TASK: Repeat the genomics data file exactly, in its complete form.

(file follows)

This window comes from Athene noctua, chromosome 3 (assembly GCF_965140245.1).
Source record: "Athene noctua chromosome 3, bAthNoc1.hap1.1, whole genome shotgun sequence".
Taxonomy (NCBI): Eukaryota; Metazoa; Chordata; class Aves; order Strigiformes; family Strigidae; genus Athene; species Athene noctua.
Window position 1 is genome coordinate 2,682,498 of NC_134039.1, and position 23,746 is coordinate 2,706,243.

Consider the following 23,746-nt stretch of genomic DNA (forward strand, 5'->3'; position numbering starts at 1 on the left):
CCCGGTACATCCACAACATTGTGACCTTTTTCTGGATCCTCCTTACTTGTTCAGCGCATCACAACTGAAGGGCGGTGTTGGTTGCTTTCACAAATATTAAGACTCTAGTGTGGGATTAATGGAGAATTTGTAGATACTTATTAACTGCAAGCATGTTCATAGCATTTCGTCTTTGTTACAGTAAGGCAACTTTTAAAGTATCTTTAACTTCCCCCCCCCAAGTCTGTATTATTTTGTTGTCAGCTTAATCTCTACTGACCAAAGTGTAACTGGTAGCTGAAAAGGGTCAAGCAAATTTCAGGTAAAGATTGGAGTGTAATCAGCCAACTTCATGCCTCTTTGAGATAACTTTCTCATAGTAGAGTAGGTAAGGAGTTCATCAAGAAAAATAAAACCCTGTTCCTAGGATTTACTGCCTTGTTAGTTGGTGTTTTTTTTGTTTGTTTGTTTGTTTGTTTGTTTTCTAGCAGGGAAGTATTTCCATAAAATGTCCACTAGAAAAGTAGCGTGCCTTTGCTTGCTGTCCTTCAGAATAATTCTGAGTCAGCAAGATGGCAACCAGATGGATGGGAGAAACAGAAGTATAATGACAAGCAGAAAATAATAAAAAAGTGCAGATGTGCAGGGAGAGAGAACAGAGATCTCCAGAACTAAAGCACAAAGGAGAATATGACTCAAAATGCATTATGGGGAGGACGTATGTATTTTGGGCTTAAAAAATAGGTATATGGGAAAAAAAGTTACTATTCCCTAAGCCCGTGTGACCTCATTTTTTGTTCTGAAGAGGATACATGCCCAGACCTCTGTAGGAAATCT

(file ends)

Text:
This window comes from Athene noctua, chromosome 3 (assembly GCF_965140245.1).
Source record: "Athene noctua chromosome 3, bAthNoc1.hap1.1, whole genome shotgun sequence".
Taxonomy (NCBI): Eukaryota; Metazoa; Chordata; class Aves; order Strigiformes; family Strigidae; genus Athene; species Athene noctua.
Window position 1 is genome coordinate 2,682,498 of NC_134039.1, and position 23,746 is coordinate 2,706,243.

Consider the following 23,746-nt stretch of genomic DNA (forward strand, 5'->3'; position numbering starts at 1 on the left):
CCCGGTACATCCACAACATTGTGACCTTTTTCTGGATCCTCCTTACTTGTTCAGCGCATCACAACTGAAGGGCGGTGTTGGTTGCTTTCACAAATATTAAGACTCTAGTGTGGGATTAATGGAGAATTTGTAGATACTTATTAACTGCAAGCATGTTCATAGCATTTCGTCTTTGTTACAGTAAGGCAACTTTTAAAGTATCTTTAACTTCCCCCCCCCAAGTCTGTATTATTTTGTTGTCAGCTTAATCTCTACTGACCAAAGTGTAACTGGTAGCTGAAAAGGGTCAAGCAAATTTCAGGTAAAGATTGGAGTGTAATCAGCCAACTTCATGCCTCTTTGAGATAACTTTCTCATAGTAGAGTAGGTAAGGAGTTCATCAAGAAAAATAAAACCCTGTTCCTAGGATTTACTGCCTTGTTAGTTGGTGTTTTTTTTGTTTGTTTGTTTGTTTGTTTGTTTTCTAGCAGGGAAGTATTTCCATAAAATGTCCACTAGAAAAGTAGCGTGCCTTTGCTTGCTGTCCTTCAGAATAATTCTGAGTCAGCAAGATGGCAACCAGATGGATGGGAGAAACAGAAGTATAATGACAAGCAGAAAATAATAAAAAAGTGCAGATGTGCAGGGAGAGAGAACAGAGATCTCCAGAACTAAAGCACAAAGGAGAATATGACTCAAAATGCATTATGGGGAGGACGTATGTATTTTGGGCTTAAAAAATAGGTATATGGGAAAAAAAGTTACTATTCCCTAAGCCCGTGTGACCTCATTTTTTGTTCTGAAGAGGATACATGCCCAGACCTCTGTAGGAAATCT